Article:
Using old bread to make new bread is certainly nothing new. The practice of adding an “old bread soaker” to dough has been used in Europe, especially Germany, for hundreds of years. In Bread: A Baker’s Book of Techniques and Recipes, Jeffrey Hamelman writes, “The practice of soaking old bread and then adding it into a new batch not only makes economic sense, it also gives a rich depth of flavor to the new breads. Far from being expended, the old bread contains much that is still fermentable…”
This sourdough bread uses old bread in a slightly different way. Instead of soaking it, I wanted to find out what would happen if I turned some week-old Norwich Sourdough (crust and all) into fine bread crumbs and simply let the crumbs stand in for a portion of the flour in a new batch of dough.
I have to say I’m pretty pleased with the result. Not only is the flavor rich and toasty, and the crumb pleasantly speckled with brown flecks, but this must be one of the longest shelf-lives I’ve ever seen with any of my loaves. I’ve gone through about 2/3 of a one-kilogram loaf in a week, and I am still able to cut, chew, and enjoy it.
The recipe is essentially Norwich Sourdough with the rye flour (about 10% of the total flour in the dough) replaced with bread crumbs. I also cut back on the salt a bit to account for the fact that some salt was already in the crumbs. I kept the hydration the same, and I think that was about right.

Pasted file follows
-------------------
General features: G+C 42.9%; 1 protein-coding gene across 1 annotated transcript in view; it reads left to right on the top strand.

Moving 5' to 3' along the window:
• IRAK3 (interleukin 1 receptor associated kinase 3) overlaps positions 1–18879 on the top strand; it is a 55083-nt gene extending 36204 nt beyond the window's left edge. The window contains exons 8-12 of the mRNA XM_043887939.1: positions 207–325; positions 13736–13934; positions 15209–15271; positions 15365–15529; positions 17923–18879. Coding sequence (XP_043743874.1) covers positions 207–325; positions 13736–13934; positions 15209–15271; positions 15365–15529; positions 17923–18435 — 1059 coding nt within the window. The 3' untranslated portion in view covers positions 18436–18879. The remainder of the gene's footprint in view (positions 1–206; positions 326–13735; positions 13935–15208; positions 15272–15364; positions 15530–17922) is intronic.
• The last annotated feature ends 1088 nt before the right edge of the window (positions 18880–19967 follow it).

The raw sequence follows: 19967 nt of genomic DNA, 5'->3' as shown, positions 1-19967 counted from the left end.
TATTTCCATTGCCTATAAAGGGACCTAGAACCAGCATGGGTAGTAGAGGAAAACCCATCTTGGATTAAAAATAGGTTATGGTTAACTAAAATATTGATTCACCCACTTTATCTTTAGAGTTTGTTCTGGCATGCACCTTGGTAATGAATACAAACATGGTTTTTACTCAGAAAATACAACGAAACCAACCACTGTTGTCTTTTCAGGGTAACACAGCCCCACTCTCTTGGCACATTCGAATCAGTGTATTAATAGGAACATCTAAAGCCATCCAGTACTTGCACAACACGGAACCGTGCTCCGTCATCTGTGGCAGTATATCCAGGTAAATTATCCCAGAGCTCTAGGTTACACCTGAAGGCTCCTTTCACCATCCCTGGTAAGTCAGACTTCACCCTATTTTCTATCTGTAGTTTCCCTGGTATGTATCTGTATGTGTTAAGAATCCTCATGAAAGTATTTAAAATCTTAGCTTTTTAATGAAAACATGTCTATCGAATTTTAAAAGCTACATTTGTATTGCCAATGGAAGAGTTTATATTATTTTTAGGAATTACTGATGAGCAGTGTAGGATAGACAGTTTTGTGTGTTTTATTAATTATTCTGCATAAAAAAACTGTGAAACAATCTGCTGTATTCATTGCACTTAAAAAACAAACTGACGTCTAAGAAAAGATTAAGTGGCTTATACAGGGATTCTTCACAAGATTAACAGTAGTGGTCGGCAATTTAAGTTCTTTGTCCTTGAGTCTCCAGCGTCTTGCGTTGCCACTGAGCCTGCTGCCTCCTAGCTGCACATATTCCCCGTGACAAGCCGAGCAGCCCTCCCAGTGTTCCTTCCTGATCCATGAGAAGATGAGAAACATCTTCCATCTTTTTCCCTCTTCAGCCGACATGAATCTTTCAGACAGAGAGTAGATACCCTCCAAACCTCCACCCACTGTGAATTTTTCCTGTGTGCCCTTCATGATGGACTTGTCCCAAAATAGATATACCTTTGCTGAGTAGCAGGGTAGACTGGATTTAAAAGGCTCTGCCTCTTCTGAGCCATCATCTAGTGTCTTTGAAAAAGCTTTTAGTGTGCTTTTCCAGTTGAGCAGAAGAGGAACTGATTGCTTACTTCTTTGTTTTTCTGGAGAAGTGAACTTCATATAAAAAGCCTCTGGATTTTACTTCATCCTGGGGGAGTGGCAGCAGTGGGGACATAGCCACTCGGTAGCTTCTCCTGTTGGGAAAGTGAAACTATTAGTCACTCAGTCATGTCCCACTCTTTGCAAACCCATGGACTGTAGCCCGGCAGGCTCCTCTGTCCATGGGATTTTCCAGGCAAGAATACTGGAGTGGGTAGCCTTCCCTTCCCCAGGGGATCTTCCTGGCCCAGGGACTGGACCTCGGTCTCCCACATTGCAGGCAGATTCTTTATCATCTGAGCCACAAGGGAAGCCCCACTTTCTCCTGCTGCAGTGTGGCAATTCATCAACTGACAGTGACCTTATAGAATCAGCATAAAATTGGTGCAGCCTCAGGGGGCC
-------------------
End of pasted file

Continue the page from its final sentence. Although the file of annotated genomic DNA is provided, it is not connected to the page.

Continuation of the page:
To make the bread crumbs, I cut approximately one-inch pieces of the old bread and ground them in a food processor until they were mostly quite fine but still had a bit of texture.
Bread Crumb Sourdough
Yield: 2 kg (4 small or 2 large loaves)
- Mix/autolyse: 35 minutes
- First fermentation: 3 hours, with folds at 1 hour and 2 hours
- Divide, bench rest, and shape: 20 minutes
- Proof: 2.5 – 3 hours
- Bake: 40 minutes
- 920 g flour
- 120 g Norwich Sourdough bread crumbs
- 600 g water
- 20 g (3-1/3 t.) salt
- 360 g mature 100%-hydration sourdough starter
- In the bowl of a stand mixer, mix the flour, bread crumbs, water, and starter on low speed until just combined, about one minute.
- Cover and let the dough rest (autolyse) for 30 minutes.
- Add the salt and continue mixing on low or medium speed until the dough reaches a medium level of gluten development. This should only take about 3 or 4 minutes, maybe less.
- Transfer the dough to an oiled container and ferment at room temperature for 3 hours, with folds at one and two hours.
- Turn the dough out onto a lightly floured counter. Divide it into 500 g – 1000 g pieces and preshape them into light balls.
- Sprinkle the balls lightly with flour, cover loosely with plastic, and let rest for 15 minutes.
- Shape into batards or boules and place seam-side-up in a floured couche or baskets.
- Cover and proof at room temperature for 2.5 – 3 hours, or until the indentation left by a fingerprint springs back very slowly.
- Meanwhile, preheat the oven, with baking stone, to 475F. You will also need steam during the initial phase of baking, so prepare for this now.
- Turn the proofed loaves onto a semolina-sprinkled peel or parchment and slash them as you like.
- Once the loaves are in the oven, turn the heat down to 450F. For 500-gram loaves, bake for 5 minutes with steam, and another 25 minutes without steam. Then turn off the oven and leave the loaves in for 10 minutes longer, with the door ajar, to help them dry. Larger loaves will need to be baked longer.
- Cool on a wire rack.